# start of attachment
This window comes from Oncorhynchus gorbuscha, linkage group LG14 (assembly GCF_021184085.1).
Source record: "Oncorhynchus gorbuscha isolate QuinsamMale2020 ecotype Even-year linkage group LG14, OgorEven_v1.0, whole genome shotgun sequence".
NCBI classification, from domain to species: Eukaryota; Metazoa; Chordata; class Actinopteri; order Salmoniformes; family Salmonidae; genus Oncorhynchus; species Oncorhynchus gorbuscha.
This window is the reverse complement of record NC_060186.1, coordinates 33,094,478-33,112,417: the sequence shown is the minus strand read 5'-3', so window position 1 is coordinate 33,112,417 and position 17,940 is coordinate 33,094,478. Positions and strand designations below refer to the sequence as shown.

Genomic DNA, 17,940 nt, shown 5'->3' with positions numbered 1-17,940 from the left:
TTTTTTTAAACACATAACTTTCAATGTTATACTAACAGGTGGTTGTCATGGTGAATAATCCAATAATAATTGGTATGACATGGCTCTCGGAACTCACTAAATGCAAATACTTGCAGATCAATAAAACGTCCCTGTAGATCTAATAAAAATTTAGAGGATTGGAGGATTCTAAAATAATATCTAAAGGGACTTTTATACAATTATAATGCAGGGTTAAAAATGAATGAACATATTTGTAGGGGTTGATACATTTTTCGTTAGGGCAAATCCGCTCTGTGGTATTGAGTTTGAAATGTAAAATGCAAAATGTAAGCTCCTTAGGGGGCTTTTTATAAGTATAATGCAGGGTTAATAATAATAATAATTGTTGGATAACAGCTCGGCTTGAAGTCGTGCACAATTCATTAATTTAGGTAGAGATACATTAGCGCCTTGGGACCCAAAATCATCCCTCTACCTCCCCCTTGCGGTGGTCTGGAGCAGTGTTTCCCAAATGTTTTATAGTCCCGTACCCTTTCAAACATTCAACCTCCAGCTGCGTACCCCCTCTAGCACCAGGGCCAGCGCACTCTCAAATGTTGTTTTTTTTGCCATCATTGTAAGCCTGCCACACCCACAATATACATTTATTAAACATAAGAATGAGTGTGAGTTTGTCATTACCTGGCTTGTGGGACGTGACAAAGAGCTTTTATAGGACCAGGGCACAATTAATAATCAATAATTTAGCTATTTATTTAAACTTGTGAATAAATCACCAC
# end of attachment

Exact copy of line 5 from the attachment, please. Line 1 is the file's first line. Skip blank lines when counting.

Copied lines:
Genomic DNA, 17,940 nt, shown 5'->3' with positions numbered 1-17,940 from the left: